Overview

Comprehensive Description

Genus 6. DOLICHODERUS HNS .

Formica HNS , pt., Fabr. Syst. Ent. 394 (1804).

Dolichoderus HNS , Lund. Ann. des Sc. Nat. xxiii. (1831).

  • Smith, F. (1858): Catalogue of the hymenopterous insects in the collection of the British Museum. Part VI. Formicidae. London, British Museum: 75-75, URL:http://antbase.org/ants/publications/8127/8127.pdf
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Dolichoderus HNS Lund.

This genus has been accepted as containing several subgenera but it appears that generic rank is indicated for certain of these. In the New World, at least, Dolichoderus HNS , Monacis HNS , and Hypoclinea HNS appear distinct as good genera. The Indo-Australian forms probably can be split into several good genera along approximately the present subgeneric lines. The best provisional treatment would be that of according generic rank to all present subgenera. Dolichoderus HNS (s. str.) appears the most distinct of all these groups and possibly the most primitive. Specialists in the Indo-Australian fauna can best decide for the present what the status of their part of the fauna is to be, but it does not seem logical to involve any of the Old World forms with any group occurring in the New World except Hypoclinea HNS .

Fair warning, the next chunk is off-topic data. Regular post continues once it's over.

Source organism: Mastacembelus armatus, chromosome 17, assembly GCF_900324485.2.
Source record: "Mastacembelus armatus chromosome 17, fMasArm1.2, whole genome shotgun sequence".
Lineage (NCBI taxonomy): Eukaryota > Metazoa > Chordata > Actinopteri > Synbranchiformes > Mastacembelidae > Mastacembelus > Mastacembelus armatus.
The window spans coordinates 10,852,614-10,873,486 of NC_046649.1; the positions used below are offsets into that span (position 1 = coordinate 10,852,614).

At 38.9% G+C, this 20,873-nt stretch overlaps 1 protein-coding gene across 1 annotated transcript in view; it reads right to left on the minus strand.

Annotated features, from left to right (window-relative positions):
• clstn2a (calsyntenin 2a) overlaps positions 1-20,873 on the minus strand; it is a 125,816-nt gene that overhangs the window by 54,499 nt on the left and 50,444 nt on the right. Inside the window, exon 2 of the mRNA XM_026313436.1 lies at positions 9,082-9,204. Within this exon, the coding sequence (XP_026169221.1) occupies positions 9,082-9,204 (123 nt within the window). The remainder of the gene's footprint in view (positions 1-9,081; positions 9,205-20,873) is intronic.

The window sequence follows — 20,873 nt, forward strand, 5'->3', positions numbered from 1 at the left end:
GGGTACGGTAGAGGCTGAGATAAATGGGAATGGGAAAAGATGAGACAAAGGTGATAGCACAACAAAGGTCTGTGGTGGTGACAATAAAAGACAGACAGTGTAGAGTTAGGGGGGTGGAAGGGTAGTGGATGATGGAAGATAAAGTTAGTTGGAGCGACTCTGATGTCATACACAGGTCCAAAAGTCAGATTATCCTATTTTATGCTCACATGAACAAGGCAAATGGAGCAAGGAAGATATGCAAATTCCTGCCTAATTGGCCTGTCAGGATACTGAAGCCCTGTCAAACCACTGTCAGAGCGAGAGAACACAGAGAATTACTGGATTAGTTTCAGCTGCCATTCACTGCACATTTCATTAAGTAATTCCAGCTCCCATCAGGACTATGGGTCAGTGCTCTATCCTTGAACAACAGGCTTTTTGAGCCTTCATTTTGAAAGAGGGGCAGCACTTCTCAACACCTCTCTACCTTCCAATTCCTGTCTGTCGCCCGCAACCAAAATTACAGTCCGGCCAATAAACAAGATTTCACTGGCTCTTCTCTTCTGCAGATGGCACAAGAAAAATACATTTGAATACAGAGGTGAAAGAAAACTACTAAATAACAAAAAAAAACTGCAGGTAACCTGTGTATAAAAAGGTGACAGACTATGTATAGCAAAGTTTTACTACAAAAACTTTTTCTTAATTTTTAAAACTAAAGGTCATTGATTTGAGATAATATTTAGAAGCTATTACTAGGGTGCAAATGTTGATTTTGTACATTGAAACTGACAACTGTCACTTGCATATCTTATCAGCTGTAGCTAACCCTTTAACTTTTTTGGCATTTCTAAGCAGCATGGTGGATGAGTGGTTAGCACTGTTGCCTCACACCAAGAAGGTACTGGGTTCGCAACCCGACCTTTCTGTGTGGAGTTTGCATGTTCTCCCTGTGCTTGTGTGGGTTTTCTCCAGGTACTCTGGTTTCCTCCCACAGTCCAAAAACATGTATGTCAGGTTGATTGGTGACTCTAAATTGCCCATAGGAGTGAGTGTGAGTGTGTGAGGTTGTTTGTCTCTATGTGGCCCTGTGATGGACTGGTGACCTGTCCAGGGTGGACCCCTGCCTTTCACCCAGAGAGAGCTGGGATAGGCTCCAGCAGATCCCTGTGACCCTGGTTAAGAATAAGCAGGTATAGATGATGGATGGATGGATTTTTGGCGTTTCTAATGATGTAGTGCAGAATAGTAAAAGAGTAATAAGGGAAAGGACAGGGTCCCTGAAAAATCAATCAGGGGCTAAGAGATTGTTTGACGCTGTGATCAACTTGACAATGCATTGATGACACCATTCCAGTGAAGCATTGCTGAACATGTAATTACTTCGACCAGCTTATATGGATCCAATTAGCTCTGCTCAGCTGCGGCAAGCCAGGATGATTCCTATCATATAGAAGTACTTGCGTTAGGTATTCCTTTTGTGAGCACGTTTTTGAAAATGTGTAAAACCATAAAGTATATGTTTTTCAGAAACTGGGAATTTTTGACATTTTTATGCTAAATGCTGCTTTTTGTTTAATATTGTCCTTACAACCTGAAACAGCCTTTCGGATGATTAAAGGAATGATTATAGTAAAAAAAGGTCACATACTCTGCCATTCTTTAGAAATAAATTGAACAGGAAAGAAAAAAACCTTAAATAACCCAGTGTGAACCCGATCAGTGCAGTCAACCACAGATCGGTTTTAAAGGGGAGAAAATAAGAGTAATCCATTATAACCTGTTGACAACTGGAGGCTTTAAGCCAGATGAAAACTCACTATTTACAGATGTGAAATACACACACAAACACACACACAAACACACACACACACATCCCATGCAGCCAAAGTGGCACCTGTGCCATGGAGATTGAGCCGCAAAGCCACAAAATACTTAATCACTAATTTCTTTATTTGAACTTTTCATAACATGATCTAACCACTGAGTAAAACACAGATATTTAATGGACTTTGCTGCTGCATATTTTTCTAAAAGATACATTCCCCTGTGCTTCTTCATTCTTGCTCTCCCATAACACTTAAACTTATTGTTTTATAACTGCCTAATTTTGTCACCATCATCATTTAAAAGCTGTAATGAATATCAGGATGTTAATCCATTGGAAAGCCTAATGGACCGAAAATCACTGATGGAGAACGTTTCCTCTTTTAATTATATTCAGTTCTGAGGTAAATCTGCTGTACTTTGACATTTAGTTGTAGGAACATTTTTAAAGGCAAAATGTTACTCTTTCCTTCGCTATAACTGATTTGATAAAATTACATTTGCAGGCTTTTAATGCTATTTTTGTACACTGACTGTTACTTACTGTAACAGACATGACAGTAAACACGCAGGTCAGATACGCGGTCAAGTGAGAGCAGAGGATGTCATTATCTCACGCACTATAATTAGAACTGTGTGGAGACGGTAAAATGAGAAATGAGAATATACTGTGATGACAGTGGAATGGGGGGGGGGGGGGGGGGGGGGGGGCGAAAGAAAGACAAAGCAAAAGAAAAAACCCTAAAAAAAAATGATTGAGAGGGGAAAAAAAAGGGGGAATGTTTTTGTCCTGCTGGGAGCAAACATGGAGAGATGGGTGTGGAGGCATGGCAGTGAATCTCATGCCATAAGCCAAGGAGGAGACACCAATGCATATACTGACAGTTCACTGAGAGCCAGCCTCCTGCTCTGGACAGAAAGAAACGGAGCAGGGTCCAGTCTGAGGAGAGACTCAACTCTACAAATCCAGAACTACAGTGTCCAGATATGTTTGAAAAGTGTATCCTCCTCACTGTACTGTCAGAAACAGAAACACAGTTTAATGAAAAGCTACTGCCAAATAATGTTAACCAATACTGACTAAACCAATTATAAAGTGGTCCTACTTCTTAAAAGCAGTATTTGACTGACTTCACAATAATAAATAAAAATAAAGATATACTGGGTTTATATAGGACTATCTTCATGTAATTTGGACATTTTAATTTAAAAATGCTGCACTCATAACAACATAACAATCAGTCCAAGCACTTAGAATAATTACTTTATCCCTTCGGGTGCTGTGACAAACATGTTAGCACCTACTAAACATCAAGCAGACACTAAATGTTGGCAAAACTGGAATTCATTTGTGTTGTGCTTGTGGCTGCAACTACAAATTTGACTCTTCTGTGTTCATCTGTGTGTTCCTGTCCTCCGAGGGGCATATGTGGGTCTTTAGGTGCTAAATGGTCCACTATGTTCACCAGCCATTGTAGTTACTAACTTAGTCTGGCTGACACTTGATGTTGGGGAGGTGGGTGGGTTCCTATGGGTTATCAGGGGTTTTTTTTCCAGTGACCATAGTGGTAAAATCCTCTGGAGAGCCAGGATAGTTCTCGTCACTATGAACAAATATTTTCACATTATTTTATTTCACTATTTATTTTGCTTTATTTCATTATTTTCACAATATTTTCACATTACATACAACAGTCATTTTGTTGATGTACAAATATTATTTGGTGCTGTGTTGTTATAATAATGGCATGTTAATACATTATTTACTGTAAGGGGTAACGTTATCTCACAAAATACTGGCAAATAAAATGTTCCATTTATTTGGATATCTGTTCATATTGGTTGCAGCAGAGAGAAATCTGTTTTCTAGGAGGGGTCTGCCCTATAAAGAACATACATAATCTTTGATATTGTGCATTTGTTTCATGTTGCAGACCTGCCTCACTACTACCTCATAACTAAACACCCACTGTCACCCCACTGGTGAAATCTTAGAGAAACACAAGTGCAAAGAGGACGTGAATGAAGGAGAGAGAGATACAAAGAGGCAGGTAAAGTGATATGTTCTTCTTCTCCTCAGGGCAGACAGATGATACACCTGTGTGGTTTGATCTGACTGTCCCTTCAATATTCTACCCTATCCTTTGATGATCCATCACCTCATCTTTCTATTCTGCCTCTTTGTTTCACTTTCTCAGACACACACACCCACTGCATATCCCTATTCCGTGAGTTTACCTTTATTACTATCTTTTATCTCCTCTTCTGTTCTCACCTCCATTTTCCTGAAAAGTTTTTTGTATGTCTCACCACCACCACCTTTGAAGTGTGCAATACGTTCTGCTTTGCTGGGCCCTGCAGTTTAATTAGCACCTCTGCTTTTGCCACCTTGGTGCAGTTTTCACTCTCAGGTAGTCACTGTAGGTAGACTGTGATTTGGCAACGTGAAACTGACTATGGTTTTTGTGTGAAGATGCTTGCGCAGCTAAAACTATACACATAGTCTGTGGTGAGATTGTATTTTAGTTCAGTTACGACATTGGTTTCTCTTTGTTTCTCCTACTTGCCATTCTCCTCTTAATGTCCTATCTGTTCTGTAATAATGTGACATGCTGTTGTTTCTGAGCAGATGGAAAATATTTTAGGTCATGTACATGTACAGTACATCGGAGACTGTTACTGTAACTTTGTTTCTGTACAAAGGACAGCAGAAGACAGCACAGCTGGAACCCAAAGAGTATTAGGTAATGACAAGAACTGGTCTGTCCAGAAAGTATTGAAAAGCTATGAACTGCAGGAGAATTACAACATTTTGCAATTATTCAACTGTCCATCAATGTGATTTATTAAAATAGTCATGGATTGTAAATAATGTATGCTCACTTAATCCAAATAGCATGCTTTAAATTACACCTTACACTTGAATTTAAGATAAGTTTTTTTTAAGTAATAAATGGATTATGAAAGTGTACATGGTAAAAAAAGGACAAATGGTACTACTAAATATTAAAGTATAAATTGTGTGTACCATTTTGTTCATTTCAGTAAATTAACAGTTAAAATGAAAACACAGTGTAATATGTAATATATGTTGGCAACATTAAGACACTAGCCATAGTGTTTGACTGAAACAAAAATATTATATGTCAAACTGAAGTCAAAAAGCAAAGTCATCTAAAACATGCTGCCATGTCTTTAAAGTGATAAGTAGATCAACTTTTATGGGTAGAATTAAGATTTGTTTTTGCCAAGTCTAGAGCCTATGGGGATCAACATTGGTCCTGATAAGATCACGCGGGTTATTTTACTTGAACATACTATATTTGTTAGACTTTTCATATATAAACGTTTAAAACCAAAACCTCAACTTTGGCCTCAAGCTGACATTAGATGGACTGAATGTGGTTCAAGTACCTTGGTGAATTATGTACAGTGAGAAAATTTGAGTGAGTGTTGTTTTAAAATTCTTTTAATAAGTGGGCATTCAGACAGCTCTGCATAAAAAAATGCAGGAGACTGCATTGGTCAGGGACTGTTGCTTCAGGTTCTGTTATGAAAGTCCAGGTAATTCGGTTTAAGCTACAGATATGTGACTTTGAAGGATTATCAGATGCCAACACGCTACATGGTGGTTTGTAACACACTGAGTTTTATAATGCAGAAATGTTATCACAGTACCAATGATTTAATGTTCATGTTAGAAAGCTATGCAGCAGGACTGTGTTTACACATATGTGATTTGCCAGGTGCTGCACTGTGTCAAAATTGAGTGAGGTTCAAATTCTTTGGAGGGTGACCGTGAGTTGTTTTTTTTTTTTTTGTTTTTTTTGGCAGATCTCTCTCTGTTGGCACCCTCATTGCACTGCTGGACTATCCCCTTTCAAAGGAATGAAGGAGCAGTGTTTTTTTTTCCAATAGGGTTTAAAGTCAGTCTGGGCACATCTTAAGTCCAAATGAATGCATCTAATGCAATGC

• Brown, W. L. (1950): Morphological, taxonomic and other notes on ants. Wasmann Journal of Biology 8, 241-250: 249-249, URL:http://antbase.org/ants/publications/2360/2360.pdf
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Physical Description

Diagnostic Description

This genus has been accepted as containing several subgenera but it appears that generic rank is indicated for certain of these. In the New World, at least, Dolichoderus , Monacis , and Hypoclinea appear distinct as good genera. The Indo-Australian forms probably can be split into several good genera along approximately the present subgeneric lines. The best provisional treatment would be that of according generic rank to all present subgenera. Dolichoderus (s. str.) appears the most distinct of all these groups and possibly the most primitive. Specialists in the Indo-Australian fauna can best decide for the present what the status of their part of the fauna is to be, but it does not seem logical to involve any of the Old World forms with any group occurring in the New World except Hypoclinea .

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Brown, W. L.

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Formica , pt., Fabr. Syst. Ent. 394 (1804).

 

Dolichoderus , Lund. Ann. des Sc. Nat. xxiii. (1831).

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Smith, F.

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Type Information

Syntype for Dolichoderus (H) feae var. caligatus Wheeler
Catalog Number: USNM
Collection: Smithsonian Institution, National Museum of Natural History, Department of Entomology
Collector(s): Crampton
Year Collected: 1920
Locality: Chiengmai; Siam, Unknown, Thailand
  • Syntype:
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Source: National Museum of Natural History Collections